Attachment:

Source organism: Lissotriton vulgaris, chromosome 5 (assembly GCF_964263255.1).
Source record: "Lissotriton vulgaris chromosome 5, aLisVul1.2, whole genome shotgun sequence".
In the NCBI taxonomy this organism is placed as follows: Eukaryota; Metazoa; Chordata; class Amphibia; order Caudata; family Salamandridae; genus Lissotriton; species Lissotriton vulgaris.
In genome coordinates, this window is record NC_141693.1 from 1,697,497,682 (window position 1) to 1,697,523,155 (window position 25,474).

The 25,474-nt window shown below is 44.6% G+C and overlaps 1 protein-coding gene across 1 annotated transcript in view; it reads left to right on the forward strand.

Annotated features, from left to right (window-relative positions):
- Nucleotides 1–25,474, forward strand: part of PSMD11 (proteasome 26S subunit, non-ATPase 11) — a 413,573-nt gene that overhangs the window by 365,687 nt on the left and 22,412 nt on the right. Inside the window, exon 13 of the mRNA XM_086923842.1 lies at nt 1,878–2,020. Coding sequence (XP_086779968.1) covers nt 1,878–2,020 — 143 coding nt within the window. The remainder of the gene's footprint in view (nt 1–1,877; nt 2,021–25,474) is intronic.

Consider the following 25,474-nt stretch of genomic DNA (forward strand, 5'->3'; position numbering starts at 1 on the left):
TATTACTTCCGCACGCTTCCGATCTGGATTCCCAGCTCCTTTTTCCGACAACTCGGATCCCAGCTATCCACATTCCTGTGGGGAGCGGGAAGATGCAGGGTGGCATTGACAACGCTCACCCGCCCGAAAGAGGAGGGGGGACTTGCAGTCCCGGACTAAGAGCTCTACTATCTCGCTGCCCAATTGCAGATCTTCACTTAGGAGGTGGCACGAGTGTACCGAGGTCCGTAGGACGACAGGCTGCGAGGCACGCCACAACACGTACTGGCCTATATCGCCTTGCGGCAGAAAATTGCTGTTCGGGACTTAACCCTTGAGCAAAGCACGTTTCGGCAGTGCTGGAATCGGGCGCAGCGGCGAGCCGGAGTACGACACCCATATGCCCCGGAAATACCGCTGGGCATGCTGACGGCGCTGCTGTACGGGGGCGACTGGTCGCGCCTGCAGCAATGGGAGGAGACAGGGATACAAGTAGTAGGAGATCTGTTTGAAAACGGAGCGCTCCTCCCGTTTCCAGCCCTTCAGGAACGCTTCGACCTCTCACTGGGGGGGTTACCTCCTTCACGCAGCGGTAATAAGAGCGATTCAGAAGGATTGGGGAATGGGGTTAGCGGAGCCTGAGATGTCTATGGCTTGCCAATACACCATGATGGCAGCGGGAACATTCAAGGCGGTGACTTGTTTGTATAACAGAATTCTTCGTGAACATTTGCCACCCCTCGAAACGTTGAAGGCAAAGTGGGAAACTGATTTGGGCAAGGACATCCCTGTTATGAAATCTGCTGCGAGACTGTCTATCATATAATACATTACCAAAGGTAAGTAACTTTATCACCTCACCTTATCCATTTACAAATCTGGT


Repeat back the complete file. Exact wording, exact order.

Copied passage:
Source organism: Lissotriton vulgaris, chromosome 5 (assembly GCF_964263255.1).
Source record: "Lissotriton vulgaris chromosome 5, aLisVul1.2, whole genome shotgun sequence".
In the NCBI taxonomy this organism is placed as follows: Eukaryota; Metazoa; Chordata; class Amphibia; order Caudata; family Salamandridae; genus Lissotriton; species Lissotriton vulgaris.
In genome coordinates, this window is record NC_141693.1 from 1,697,497,682 (window position 1) to 1,697,523,155 (window position 25,474).

The 25,474-nt window shown below is 44.6% G+C and overlaps 1 protein-coding gene across 1 annotated transcript in view; it reads left to right on the forward strand.

Annotated features, from left to right (window-relative positions):
- Nucleotides 1–25,474, forward strand: part of PSMD11 (proteasome 26S subunit, non-ATPase 11) — a 413,573-nt gene that overhangs the window by 365,687 nt on the left and 22,412 nt on the right. Inside the window, exon 13 of the mRNA XM_086923842.1 lies at nt 1,878–2,020. Coding sequence (XP_086779968.1) covers nt 1,878–2,020 — 143 coding nt within the window. The remainder of the gene's footprint in view (nt 1–1,877; nt 2,021–25,474) is intronic.

Consider the following 25,474-nt stretch of genomic DNA (forward strand, 5'->3'; position numbering starts at 1 on the left):
TATTACTTCCGCACGCTTCCGATCTGGATTCCCAGCTCCTTTTTCCGACAACTCGGATCCCAGCTATCCACATTCCTGTGGGGAGCGGGAAGATGCAGGGTGGCATTGACAACGCTCACCCGCCCGAAAGAGGAGGGGGGACTTGCAGTCCCGGACTAAGAGCTCTACTATCTCGCTGCCCAATTGCAGATCTTCACTTAGGAGGTGGCACGAGTGTACCGAGGTCCGTAGGACGACAGGCTGCGAGGCACGCCACAACACGTACTGGCCTATATCGCCTTGCGGCAGAAAATTGCTGTTCGGGACTTAACCCTTGAGCAAAGCACGTTTCGGCAGTGCTGGAATCGGGCGCAGCGGCGAGCCGGAGTACGACACCCATATGCCCCGGAAATACCGCTGGGCATGCTGACGGCGCTGCTGTACGGGGGCGACTGGTCGCGCCTGCAGCAATGGGAGGAGACAGGGATACAAGTAGTAGGAGATCTGTTTGAAAACGGAGCGCTCCTCCCGTTTCCAGCCCTTCAGGAACGCTTCGACCTCTCACTGGGGGGGTTACCTCCTTCACGCAGCGGTAATAAGAGCGATTCAGAAGGATTGGGGAATGGGGTTAGCGGAGCCTGAGATGTCTATGGCTTGCCAATACACCATGATGGCAGCGGGAACATTCAAGGCGGTGACTTGTTTGTATAACAGAATTCTTCGTGAACATTTGCCACCCCTCGAAACGTTGAAGGCAAAGTGGGAAACTGATTTGGGCAAGGACATCCCTGTTATGAAATCTGCTGCGAGACTGTCTATCATATAATACATTACCAAAGGTAAGTAACTTTATCACCTCACCTTATCCATTTACAAATCTGGT